(Pictured above) The 2012-13 Leadership Cheatham County Class at the Cheatham County Courthouse, Tuesday, January 8, during Local Government Day.
Back Row: Derek Noe, Abigail Boeing, Matthew Waldron, Dwayne Noe.
Front Row: William Powers, Matthew Binkley, Sharon Elkins
The Leadership Cheatham County class took an up-close look at how local governments work in Cheatham County Tuesday. The class heard from and visited the offices of numerous county officials, having a chance with each to discuss the operations of their office. The class then heard from the mayors of the four towns within the county, the county mayor and learned about the county’s judicial system.
The day began for the class with visits from county clerk Teressa Gupton and an overview of the county government makeup from Steve Walker. Next, the county learned about the county’s finances, hearing from property assessor Betty Gail Balthrop, Trustee Dot Jones and Budget and Finance Director Tara Paterson on how all their offices operate and work together.
After the morning sessions, the class was then treated to a tour and history lesson of the Cheatham County courthouse from First District Commissioner Doris Sanders, who spoke of the renovations the courthouse has experienced over the years and of some of the significant events that have happened there.
In the afternoon the class had the opportunity to sit down with each of the mayors from within the county, one at a time. The discussion began with County Mayor David McCullough, who talked about what it entails representing the entire county, plus how he also has to work in cooperation with the state and many other counties in the region as well. The attention then turned to the individual towns. Pleasant View Mayor Perry Keenan and Ashland City Mayor Rick Johnson were the first to appear before the class, before Kingston Springs Mayor Tony Campbell and Pegram Mayor Charles Morehead each added to the discussion about what challenges each town is facing as well as some of the recent individual success stories.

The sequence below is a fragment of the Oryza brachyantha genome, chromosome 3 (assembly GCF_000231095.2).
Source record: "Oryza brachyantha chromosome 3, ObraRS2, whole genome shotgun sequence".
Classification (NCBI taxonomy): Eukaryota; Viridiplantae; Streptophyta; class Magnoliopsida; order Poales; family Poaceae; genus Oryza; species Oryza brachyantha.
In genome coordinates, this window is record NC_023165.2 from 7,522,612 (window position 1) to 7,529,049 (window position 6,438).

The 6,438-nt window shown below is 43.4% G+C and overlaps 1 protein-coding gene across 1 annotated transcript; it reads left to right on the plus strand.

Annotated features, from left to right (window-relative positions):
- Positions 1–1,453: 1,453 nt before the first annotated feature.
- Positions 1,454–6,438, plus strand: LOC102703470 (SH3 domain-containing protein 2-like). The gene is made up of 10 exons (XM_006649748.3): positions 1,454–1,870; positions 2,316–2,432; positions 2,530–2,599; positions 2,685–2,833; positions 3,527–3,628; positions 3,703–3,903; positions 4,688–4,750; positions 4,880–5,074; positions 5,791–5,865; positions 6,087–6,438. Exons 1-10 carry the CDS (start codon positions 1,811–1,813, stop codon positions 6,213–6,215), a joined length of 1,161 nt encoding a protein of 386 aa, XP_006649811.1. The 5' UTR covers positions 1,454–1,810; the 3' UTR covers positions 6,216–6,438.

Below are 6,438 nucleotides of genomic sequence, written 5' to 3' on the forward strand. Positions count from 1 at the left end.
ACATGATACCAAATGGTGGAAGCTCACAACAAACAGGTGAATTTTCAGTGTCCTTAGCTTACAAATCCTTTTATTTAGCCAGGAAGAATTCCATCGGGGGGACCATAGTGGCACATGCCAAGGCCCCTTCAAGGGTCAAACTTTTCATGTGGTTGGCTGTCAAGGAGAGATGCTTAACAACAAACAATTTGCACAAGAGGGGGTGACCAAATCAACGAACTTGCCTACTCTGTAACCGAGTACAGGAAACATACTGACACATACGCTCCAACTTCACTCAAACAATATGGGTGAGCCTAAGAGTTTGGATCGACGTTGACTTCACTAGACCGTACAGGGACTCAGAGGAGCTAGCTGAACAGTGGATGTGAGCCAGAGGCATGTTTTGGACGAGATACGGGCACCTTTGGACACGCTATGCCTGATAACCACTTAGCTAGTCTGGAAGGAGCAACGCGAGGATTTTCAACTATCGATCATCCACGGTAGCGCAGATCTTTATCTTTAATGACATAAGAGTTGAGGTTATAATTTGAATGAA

The class finished its day learning about the county judicial system, hearing from both General Sessions Court Clerk Julie Hibbs and General Sessions and Juvenile Judge Phillip Maxey. The pair spoke about the roles of the different courts in the county.
Now in its 17th year, Leadership Cheatham County’s purpose continues to be focused on the enhancement of individual leadership skills, abilities and community knowledge while fostering a free exchange of ideas and concerns. In addition LCC aims to help develop a positive, cohesive community image and foster attitudes of increased commitment, cooperation and participation within our community for the long-term benefit of Cheatham County.
The LCC program consists of nine monthly seminars, group discussions, field trips and retreats that address various issues of importance in Cheatham County. Participants will view and gain a hands-on knowledge of the county’s history, agriculture and tourism offerings, in addition to seeing how the education system, businesses and industry, safety services and government operations all work together within Cheatham County and its four cities.
Each participant will also be involved in the development of a group project that will benefit the county as a whole. Previous classes have completed such projects as the development of the county-wide fire plan, the county animal control facility, satellite early voting locations and the Cheatham Vision Plan among many others.